Wednesday, August 20, 2008
Re-nationalise BAA, don't break it up
The Competition Commission has called for BAA, the Spanish company that owns several of Britain's leading airports, including Heathrow and Gatwick, to be broken up. But the answer to Britain's airport woes is not allowing yet more profit-hungry plcs to own and operate our airports, but simply to re-nationalise BAA. Here is my First Post article from last summer on why renationalisation makes sense.
Across the political spectrum there is widespread agreement that Britain's airports, with their long queues, lack of seats and tacky, shopping mall atmosphere, are a national disgrace. But the solution is not to break up BAA's monopoly and introduce 'more competition' as some have suggested. The answer is to simply take BAA back into public ownership.
Sir Terence Conran, who designed Terminal One at Heathrow and the North Terminal in the 1960s, has contrasted the brief he received from the owners of the airports back then - the British state - with the instructions Lord (Richard) Rogers, the architect of Terminal 5, got from BAA.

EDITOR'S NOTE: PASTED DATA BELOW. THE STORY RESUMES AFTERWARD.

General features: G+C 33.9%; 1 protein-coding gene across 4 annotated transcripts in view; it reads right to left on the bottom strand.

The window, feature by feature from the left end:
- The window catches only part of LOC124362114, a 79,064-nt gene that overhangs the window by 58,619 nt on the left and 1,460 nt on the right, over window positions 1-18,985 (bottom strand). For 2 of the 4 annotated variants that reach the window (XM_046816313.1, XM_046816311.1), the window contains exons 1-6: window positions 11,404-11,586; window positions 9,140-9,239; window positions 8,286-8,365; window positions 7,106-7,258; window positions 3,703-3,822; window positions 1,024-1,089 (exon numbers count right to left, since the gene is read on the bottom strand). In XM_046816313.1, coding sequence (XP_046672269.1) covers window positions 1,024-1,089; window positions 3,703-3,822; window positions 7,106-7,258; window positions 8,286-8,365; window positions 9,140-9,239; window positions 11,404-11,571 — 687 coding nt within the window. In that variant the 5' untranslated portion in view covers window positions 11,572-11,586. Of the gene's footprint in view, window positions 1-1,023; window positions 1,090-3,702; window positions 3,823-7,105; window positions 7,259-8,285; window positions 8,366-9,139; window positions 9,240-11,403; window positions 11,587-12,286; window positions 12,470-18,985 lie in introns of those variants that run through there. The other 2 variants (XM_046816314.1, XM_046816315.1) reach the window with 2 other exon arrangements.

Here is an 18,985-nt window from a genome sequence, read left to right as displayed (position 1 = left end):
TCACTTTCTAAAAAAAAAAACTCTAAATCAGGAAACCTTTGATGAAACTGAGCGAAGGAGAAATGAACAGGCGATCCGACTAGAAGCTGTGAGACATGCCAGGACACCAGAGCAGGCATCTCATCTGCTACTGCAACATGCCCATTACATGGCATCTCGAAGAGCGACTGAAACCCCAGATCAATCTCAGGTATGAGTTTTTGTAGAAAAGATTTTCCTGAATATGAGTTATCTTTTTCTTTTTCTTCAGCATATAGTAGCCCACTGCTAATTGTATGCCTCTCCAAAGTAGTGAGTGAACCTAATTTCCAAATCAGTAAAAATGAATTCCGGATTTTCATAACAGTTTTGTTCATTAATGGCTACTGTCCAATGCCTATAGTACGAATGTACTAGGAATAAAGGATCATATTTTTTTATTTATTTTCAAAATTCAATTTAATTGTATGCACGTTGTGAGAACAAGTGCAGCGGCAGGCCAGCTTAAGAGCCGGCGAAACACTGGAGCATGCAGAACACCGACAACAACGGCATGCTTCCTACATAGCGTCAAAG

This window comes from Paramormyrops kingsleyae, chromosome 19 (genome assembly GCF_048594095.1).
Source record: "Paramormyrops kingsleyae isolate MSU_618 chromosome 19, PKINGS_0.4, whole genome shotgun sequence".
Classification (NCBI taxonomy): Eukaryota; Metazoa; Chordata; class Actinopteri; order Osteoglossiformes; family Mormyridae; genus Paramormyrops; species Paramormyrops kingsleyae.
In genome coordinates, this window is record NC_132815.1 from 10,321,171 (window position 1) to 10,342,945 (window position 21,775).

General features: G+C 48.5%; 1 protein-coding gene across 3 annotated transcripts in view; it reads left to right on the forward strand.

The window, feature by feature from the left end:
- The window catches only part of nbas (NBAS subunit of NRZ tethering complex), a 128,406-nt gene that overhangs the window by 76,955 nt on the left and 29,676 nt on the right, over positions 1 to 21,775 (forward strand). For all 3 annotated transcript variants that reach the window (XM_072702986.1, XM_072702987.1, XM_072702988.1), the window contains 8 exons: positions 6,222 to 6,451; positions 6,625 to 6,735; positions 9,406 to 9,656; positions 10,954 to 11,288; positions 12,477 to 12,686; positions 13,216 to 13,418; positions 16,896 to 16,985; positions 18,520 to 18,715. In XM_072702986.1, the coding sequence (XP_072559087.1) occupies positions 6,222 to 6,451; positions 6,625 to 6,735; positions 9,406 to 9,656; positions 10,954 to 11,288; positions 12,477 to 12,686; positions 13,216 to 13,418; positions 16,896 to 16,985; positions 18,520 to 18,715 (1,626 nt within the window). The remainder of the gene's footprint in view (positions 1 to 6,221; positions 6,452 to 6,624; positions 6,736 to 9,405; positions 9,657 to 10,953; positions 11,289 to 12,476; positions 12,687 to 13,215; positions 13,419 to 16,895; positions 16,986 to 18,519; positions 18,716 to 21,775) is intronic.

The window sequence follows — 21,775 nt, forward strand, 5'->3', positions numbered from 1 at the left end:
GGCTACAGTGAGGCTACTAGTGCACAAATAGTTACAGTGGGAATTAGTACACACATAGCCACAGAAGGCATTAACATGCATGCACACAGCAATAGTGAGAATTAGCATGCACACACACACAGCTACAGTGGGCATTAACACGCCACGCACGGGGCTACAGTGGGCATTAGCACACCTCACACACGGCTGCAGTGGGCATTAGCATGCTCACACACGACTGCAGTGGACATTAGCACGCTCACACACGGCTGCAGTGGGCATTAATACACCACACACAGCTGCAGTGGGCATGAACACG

Conran was told to put in as many seats as possible, with the priority being to make passengers 'relax and feel at ease'. At Terminal One there were only three shops.
The privatised BAA told Rogers to put in as few seats as possible: there will be only 700 seats for a terminal handling an average of 80,000 passengers a day when it opens in March 2008. BAA wants people to pay to sit down at the terminal's expensive cafes and restaurants - not sit down for free, eating their own sandwiches.
The approach perfectly illustrates the difference in ethos between a publicly-owned company, for whom profit is not the be all and end all, and a privatised one.
We can't blame BAA for treating every square foot at Heathrow as a profit centre: it's a private company which wants to maximise returns for its shareholders. But we can blame the politicians foolish enough to sell off BAA in the first place. Allowing other profit-hungry plcs to compete to run our airports would only mean more of the same.
If we really want Heathrow and our other airports to be comfortable and reasonably easy to negotiate, we need to change the whole philosophy under which they operate. And that means returning them to their most appropriate owners: the British public.